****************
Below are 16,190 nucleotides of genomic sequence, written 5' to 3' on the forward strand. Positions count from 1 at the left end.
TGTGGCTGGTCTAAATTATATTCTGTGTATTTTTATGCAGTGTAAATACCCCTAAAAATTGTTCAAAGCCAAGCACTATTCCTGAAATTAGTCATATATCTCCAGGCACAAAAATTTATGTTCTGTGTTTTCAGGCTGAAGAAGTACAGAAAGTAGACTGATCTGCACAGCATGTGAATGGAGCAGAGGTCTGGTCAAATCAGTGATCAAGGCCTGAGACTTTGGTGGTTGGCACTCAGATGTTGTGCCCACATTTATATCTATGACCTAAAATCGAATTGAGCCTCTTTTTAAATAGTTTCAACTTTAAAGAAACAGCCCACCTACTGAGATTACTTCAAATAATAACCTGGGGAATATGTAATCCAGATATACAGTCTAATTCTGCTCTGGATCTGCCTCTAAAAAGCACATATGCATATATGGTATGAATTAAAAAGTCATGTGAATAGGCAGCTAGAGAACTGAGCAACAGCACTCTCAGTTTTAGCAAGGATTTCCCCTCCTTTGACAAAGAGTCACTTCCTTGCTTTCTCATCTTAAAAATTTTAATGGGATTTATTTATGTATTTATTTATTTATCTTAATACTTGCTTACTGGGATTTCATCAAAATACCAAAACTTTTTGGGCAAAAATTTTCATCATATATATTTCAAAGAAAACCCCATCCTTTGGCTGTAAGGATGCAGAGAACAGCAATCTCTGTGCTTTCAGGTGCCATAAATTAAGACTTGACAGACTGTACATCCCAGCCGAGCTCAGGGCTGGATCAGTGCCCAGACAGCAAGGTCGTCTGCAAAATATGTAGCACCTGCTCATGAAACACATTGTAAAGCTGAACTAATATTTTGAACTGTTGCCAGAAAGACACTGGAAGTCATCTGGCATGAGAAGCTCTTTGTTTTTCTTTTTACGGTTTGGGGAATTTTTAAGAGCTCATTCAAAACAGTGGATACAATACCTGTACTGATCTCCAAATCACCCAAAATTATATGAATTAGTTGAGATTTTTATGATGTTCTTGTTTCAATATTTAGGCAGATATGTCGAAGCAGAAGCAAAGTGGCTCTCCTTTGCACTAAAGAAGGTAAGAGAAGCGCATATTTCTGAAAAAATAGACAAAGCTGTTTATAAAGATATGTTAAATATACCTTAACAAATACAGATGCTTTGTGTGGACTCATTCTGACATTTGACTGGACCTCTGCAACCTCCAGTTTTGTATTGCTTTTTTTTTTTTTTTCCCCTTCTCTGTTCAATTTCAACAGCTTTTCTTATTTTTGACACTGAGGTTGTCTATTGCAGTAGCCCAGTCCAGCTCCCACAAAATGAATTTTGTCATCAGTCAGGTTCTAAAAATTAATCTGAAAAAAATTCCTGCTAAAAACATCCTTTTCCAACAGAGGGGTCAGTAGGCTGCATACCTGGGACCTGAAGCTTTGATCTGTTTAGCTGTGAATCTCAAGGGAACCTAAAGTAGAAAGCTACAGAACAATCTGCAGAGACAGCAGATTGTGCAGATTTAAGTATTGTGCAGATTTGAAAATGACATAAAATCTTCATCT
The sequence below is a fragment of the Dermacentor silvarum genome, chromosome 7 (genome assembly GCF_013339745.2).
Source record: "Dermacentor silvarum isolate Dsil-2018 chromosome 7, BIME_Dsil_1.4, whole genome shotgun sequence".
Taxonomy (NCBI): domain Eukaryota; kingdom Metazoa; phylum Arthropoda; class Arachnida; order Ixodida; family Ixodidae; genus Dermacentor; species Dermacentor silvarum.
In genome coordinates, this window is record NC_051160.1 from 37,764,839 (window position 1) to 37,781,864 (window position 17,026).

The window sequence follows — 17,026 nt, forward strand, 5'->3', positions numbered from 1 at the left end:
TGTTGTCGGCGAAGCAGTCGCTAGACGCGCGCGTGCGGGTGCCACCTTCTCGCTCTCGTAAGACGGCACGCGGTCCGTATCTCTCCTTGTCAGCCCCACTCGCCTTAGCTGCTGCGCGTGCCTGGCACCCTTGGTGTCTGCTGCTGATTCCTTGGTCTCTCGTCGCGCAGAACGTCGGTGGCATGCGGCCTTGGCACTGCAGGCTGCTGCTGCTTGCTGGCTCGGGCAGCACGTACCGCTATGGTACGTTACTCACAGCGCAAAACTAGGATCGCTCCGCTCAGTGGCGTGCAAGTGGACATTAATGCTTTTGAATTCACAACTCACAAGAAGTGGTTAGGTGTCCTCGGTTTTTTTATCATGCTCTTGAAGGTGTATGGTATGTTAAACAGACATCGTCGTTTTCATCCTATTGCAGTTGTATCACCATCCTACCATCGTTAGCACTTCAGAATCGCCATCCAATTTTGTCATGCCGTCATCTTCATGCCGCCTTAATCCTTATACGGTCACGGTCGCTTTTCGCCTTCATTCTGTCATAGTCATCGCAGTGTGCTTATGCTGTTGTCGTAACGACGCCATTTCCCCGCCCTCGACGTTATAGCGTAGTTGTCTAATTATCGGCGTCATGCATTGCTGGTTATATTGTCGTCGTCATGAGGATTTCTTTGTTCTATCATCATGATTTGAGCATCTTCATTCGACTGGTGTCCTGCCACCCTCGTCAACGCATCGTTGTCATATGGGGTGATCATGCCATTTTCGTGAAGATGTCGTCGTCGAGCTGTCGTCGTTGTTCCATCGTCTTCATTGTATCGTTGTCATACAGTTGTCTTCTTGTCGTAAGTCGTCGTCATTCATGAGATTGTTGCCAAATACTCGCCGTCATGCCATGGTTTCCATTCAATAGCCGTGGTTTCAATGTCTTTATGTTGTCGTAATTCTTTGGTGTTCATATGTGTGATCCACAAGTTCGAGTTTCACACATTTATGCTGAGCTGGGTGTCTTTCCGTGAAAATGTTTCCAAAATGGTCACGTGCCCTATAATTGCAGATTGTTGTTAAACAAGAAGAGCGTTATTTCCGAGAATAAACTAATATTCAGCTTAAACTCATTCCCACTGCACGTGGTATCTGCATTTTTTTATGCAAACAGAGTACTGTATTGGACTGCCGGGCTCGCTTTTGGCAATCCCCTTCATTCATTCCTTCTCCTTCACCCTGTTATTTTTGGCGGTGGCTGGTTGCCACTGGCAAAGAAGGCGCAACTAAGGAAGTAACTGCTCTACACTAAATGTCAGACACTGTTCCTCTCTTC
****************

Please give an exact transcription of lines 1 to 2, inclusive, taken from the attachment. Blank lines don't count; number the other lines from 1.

Below are 16,190 nucleotides of genomic sequence, written 5' to 3' on the forward strand. Positions count from 1 at the left end.
TGTGGCTGGTCTAAATTATATTCTGTGTATTTTTATGCAGTGTAAATACCCCTAAAAATTGTTCAAAGCCAAGCACTATTCCTGAAATTAGTCATATATCTCCAGGCACAAAAATTTATGTTCTGTGTTTTCAGGCTGAAGAAGTACAGAAAGTAGACTGATCTGCACAGCATGTGAATGGAGCAGAGGTCTGGTCAAATCAGTGATCAAGGCCTGAGACTTTGGTGGTTGGCACTCAGATGTTGTGCCCACATTTATATCTATGACCTAAAATCGAATTGAGCCTCTTTTTAAATAGTTTCAACTTTAAAGAAACAGCCCACCTACTGAGATTACTTCAAATAATAACCTGGGGAATATGTAATCCAGATATACAGTCTAATTCTGCTCTGGATCTGCCTCTAAAAAGCACATATGCATATATGGTATGAATTAAAAAGTCATGTGAATAGGCAGCTAGAGAACTGAGCAACAGCACTCTCAGTTTTAGCAAGGATTTCCCCTCCTTTGACAAAGAGTCACTTCCTTGCTTTCTCATCTTAAAAATTTTAATGGGATTTATTTATGTATTTATTTATTTATCTTAATACTTGCTTACTGGGATTTCATCAAAATACCAAAACTTTTTGGGCAAAAATTTTCATCATATATATTTCAAAGAAAACCCCATCCTTTGGCTGTAAGGATGCAGAGAACAGCAATCTCTGTGCTTTCAGGTGCCATAAATTAAGACTTGACAGACTGTACATCCCAGCCGAGCTCAGGGCTGGATCAGTGCCCAGACAGCAAGGTCGTCTGCAAAATATGTAGCACCTGCTCATGAAACACATTGTAAAGCTGAACTAATATTTTGAACTGTTGCCAGAAAGACACTGGAAGTCATCTGGCATGAGAAGCTCTTTGTTTTTCTTTTTACGGTTTGGGGAATTTTTAAGAGCTCATTCAAAACAGTGGATACAATACCTGTACTGATCTCCAAATCACCCAAAATTATATGAATTAGTTGAGATTTTTATGATGTTCTTGTTTCAATATTTAGGCAGATATGTCGAAGCAGAAGCAAAGTGGCTCTCCTTTGCACTAAAGAAGGTAAGAGAAGCGCATATTTCTGAAAAAATAGACAAAGCTGTTTATAAAGATATGTTAAATATACCTTAACAAATACAGATGCTTTGTGTGGACTCATTCTGACATTTGACTGGACCTCTGCAACCTCCAGTTTTGTATTGCTTTTTTTTTTTTTTTCCCCTTCTCTGTTCAATTTCAACAGCTTTTCTTATTTTTGACACTGAGGTTGTCTATTGCAGTAGCCCAGTCCAGCTCCCACAAAATGAATTTTGTCATCAGTCAGGTTCTAAAAATTAATCTGAAAAAAATTCCTGCTAAAAACATCCTTTTCCAACAGAGGGGTCAGTAGGCTGCATACCTGGGACCTGAAGCTTTGATCTGTTTAGCTGTGAATCTCAAGGGAACCTAAAGTAGAAAGCTACAGAACAATCTGCAGAGACAGCAGATTGTGCAGATTTAAGTATTGTGCAGATTTGAAAATGACATAAAATCTTCATCT